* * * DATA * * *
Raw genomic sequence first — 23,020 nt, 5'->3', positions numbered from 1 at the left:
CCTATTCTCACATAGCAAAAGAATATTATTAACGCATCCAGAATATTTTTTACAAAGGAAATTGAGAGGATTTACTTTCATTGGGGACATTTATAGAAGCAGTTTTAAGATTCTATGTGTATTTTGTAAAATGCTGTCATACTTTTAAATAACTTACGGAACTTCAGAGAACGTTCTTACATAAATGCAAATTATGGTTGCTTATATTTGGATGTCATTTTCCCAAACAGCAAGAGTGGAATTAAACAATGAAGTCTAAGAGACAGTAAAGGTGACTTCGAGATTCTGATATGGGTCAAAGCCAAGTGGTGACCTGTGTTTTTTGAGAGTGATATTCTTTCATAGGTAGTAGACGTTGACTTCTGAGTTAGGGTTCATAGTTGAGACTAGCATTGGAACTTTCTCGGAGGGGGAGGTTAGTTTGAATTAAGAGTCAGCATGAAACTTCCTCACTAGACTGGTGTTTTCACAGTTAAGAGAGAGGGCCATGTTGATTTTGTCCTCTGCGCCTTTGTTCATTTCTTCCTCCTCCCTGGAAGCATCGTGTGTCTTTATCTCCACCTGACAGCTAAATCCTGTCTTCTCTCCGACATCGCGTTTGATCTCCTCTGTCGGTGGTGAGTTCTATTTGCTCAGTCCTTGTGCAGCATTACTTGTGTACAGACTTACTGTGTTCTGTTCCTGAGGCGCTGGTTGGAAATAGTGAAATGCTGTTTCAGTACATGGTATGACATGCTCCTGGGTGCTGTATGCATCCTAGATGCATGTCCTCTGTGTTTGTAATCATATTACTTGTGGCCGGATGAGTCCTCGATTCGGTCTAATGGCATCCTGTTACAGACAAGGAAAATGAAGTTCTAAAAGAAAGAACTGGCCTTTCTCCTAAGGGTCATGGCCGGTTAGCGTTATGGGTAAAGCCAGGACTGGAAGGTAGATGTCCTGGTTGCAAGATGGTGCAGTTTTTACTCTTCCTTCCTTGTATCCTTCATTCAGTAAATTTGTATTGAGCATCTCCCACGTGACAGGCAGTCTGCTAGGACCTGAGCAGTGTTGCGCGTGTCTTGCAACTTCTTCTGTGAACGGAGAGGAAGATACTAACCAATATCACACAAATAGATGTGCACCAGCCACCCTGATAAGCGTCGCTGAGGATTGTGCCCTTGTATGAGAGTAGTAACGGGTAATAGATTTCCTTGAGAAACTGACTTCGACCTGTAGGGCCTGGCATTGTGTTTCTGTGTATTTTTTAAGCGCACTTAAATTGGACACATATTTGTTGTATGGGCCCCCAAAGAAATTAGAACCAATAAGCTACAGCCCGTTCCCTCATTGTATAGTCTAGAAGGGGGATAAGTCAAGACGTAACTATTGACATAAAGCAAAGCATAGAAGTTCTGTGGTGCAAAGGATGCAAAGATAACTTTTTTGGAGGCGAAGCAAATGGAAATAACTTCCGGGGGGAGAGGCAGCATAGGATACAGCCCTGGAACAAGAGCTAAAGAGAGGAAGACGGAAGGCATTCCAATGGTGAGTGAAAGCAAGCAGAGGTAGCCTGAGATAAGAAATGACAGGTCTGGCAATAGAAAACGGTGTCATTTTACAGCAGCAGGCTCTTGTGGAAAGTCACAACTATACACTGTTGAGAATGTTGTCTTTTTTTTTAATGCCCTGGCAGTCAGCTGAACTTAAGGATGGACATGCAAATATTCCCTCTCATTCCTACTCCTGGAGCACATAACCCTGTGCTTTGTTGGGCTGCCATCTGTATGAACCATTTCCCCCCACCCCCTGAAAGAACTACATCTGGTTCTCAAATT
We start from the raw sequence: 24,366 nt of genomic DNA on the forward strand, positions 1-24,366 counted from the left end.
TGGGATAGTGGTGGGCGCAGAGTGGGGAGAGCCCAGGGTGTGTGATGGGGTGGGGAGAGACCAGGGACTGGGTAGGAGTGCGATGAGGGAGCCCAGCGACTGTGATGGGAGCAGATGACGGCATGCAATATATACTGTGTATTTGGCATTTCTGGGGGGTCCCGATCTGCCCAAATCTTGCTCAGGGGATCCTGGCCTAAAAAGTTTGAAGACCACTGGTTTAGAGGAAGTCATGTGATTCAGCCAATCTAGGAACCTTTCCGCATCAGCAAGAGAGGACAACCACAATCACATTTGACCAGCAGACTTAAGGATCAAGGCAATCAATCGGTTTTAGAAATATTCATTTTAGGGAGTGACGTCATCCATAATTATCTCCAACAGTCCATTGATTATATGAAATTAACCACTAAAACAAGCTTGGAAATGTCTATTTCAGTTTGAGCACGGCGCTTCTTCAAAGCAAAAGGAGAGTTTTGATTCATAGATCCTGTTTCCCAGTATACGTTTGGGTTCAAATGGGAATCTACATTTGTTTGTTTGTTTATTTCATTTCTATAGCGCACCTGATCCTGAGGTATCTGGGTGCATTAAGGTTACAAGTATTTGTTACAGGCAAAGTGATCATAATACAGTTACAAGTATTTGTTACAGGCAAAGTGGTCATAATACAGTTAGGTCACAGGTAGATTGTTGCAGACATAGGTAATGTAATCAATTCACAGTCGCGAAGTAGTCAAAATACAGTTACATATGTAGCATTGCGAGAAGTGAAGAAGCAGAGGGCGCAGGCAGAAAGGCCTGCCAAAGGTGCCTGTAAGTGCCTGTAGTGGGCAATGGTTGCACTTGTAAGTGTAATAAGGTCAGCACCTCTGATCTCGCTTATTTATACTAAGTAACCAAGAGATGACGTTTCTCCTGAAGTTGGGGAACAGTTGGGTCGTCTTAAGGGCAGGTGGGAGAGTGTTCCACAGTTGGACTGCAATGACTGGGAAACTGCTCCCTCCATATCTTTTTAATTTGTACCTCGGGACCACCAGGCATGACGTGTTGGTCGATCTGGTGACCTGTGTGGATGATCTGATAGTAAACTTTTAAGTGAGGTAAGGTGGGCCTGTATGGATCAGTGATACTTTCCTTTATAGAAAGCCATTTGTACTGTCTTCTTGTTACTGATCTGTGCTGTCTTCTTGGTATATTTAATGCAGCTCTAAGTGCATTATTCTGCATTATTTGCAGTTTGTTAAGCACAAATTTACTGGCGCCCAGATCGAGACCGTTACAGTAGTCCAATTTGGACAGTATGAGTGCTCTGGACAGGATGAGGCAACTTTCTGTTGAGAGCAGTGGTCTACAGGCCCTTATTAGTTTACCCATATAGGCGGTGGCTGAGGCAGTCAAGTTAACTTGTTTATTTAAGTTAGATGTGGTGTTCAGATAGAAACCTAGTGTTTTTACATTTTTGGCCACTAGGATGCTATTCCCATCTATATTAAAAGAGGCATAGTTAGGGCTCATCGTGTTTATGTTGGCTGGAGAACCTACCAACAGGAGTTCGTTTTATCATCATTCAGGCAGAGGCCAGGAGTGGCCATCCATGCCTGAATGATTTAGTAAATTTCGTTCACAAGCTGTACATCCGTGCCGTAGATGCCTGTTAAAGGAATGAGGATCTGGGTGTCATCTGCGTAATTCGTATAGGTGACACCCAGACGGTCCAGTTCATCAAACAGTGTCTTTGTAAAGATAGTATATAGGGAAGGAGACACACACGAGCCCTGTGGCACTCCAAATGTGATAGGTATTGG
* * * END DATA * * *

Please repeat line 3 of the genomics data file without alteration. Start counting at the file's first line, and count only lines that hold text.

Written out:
We start from the raw sequence: 24,366 nt of genomic DNA on the forward strand, positions 1-24,366 counted from the left end.